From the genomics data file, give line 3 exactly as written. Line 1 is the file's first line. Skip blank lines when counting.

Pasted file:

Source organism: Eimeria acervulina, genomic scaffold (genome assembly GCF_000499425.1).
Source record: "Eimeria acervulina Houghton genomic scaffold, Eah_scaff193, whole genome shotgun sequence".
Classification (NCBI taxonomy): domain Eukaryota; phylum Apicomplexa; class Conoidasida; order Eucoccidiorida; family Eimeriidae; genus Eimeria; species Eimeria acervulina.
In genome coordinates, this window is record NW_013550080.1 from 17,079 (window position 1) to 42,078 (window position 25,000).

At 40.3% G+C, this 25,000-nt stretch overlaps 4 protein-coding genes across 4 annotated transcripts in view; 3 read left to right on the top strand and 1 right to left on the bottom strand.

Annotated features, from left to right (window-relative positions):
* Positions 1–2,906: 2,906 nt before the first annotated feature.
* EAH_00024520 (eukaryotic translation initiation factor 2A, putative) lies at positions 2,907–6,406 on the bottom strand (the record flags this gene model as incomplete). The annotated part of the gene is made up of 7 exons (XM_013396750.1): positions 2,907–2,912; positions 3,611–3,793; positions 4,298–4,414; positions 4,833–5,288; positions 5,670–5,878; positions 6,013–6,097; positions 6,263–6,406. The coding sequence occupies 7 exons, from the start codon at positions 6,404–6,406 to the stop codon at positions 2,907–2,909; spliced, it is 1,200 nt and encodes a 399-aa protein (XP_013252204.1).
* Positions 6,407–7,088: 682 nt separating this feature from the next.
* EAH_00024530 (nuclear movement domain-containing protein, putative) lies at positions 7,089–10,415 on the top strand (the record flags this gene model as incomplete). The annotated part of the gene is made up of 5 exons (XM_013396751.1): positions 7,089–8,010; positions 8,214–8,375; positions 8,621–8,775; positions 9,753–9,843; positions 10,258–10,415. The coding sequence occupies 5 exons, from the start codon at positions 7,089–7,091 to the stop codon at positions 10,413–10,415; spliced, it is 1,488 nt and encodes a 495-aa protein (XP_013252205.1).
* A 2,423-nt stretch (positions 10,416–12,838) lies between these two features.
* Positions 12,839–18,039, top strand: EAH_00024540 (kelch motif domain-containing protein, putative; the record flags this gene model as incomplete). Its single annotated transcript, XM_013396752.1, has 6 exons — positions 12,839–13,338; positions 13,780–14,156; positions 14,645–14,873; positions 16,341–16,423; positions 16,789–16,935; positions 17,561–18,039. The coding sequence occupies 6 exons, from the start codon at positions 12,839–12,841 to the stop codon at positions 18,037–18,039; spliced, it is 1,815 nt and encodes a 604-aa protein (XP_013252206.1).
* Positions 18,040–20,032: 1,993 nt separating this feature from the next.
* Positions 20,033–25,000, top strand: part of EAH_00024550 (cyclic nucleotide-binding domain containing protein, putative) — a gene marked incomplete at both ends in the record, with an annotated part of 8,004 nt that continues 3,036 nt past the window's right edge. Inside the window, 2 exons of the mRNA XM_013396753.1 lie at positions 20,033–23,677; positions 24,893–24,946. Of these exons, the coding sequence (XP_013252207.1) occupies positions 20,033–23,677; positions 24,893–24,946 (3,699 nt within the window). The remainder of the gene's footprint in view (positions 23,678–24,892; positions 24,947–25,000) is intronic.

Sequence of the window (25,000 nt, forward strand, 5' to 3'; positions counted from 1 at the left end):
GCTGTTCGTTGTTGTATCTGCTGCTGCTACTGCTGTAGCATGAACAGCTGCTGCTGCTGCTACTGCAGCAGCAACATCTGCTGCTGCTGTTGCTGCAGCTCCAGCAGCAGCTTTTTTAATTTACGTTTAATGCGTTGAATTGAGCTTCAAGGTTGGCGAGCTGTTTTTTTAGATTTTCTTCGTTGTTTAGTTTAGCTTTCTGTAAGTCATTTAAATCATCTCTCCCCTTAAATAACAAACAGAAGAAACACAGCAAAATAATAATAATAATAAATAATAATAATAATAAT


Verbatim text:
Classification (NCBI taxonomy): domain Eukaryota; phylum Apicomplexa; class Conoidasida; order Eucoccidiorida; family Eimeriidae; genus Eimeria; species Eimeria acervulina.